Using Inquiry to Drive Thinking, Discussion, and Experimentation

Throughout the year I have worked with both of our science teachers in developing a culture of inquiry within the classroom. I have learned an immense amount about how inquiry can drive student exploration, classroom discussion, as well as instructional design. I appreciate both of our teachers inviting me into their classrooms to experience this firsthand. The OpenSciEd design in which questioning and modeling is at the heart of student learning, I have come to understand how these lessons are constructed and in a larger sense how the same instructional design can be used in other content areas. For this exposure, I am truly grateful.

As I discuss with each of our teachers when I have a cycle with them, I in no way have all the answers. In most cases throughout the cycle, I learn just as much from the teacher as they do by working with me. The amazing part of instructional coaching is that I now will have the chance to take what I have learned throughout the course of working with these amazing teacher and provide similar outlooks and resources to other teachers and content areas in the building. This is something I am actively working on with Mr. Westart, our 7th, and 8th-grade social studies teacher. Can we use the foundation of what is being laid in our science classrooms and establish the same culture building wide? Can Mr. Westart modify what they are doing in science to drive questioning in the behavioral sciences? I think there is a tremendous opportunity here.

I would first like to thank Ms. Ryner for spending so much time with me so that I had the understanding needed to guide other teachers in the building down such a path. To that respect, Mr. Young was interested in designing his lessons in such a student-centered and inquiry-based method. Mr. Young has made tremendous strides throughout this school year in shifting his classroom design from being a primarily direct instruction course to one that fosters individual thinking as well as small and large group discussions. This shift was vital for him to have the foundation that he will need to immerse himself into the OpenSciEd model.

In February and March, we spent a lot of time developing a student-centered unit exploring plate tectonics. In the past, Mr. Young has expressed the need to chunk his units down into small bite size portions for his students. In designing this unit, we were able to explore smaller components that he and his students would need to embrace in order to take the next step in working with the OpenSciEd unit on Chickens.

In a meeting with the science department, while planning the curriculum, we decided that it was a perfect opportunity with the way the vertical alignment played out, that ALL 3-grade levels would have the opportunity to jump into the unit on chickens. Prior to this; however, there were a couple of things that I realized Mr. Young would have to feel comfortable in implementing and knowing Mr. Young I also knew he would feel more comfortable if we focused on one component at a time.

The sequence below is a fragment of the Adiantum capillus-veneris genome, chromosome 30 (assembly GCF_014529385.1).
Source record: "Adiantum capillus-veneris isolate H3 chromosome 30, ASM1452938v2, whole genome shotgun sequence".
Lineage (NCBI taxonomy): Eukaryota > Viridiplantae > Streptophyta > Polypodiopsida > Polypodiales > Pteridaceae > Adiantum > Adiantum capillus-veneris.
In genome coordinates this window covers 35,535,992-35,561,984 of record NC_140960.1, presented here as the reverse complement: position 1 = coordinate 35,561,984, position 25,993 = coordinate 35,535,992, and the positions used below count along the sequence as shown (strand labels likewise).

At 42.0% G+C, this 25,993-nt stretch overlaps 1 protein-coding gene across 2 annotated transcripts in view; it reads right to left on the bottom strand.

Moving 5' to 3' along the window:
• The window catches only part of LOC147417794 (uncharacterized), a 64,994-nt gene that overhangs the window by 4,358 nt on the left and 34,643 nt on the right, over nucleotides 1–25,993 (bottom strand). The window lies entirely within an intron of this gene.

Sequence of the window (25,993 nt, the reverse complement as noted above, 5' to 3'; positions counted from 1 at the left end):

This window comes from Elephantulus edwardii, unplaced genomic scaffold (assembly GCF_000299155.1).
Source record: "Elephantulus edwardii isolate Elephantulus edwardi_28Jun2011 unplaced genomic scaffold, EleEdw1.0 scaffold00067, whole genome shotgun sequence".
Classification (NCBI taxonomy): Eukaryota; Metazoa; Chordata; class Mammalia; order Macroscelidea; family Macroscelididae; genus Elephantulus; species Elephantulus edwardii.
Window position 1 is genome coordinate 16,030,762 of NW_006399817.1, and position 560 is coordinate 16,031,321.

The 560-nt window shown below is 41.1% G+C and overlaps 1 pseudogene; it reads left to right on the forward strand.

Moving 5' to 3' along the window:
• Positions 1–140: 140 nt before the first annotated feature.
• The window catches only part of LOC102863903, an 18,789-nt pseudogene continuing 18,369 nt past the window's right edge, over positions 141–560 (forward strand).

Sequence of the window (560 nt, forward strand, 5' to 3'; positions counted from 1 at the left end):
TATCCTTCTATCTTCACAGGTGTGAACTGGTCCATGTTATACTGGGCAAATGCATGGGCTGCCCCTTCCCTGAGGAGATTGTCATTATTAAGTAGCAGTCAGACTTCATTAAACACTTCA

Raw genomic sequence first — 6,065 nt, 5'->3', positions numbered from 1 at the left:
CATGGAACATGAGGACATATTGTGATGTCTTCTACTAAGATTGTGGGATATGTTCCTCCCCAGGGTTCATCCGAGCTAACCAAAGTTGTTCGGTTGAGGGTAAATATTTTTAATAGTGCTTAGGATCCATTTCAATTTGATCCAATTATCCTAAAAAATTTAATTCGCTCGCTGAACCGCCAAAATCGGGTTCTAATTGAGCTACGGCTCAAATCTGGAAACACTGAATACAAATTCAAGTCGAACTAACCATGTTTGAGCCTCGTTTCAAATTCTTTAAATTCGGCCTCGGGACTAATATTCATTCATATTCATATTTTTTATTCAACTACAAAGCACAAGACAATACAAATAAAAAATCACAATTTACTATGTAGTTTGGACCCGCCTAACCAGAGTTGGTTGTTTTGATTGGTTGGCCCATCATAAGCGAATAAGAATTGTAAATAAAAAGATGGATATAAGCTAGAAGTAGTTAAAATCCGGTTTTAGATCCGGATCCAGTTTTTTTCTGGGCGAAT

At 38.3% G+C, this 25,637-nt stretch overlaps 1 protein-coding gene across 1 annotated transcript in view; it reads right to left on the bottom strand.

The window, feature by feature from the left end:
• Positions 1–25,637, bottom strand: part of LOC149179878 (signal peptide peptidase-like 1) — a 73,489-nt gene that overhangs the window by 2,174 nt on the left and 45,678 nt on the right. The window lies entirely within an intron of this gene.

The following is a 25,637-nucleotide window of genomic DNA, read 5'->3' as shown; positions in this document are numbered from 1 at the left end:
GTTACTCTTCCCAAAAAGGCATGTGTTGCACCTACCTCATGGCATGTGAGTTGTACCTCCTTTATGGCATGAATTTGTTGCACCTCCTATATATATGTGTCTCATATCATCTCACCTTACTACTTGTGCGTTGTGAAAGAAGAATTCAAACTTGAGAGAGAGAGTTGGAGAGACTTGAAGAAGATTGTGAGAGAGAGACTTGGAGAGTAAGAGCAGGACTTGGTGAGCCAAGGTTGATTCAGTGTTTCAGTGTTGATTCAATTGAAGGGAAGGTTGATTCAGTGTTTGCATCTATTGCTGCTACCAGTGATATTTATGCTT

We had already worked on establishing the culture of discussion and respect within his classroom and shifted his instructional design to be student-centered. We worked on several different strategies to make his class not only more efficient but also worked together to ensure that students were actively engaged in discussion. Specifically, we focused on a way to ensure that all students were actively engaged in discussion rather than the small group of outgoing students that we hear from every day.

The next step was to get comfortable using the Driving Question Board (DQB). To start our Plate Tectonic unit. Students developed a driving question board asking questions that they had in regards to earthquakes, volcanos, and Tsunamis. These questions drove further inquiry, discussion, and in-class experiments. The DQB was referred to regularly. Questions that had been answered were reviewed and new questions were added to the list as they progressed. Questions that were “off-target” were pulled off the board and placed to the side for a possible extension of learning activities for the future. This board was enlightening to me and really pushed me to start thinking about ways we could design lessons in other content areas. I think it was a great experience for both of us.

The last step prior to starting the OpenSciEd chicken unit was to focus on modeling. Again, throughout our previous unit, Mr. Young and I had a chance to “dip our toe in the water” with scientific modeling. We created models of each different aspect of Plate Tectonics. Students drew and analyzed models. They revised their models as more and more questions were answered and more and more questions were addressed throughout the unit. We went into great detail in developing such models for Tsunamis.

This week Mr. Young and Ms. Ryner are beginning their chicken unit and I am excited to see how successful it will be. I will be updating this further as this unit progresses.




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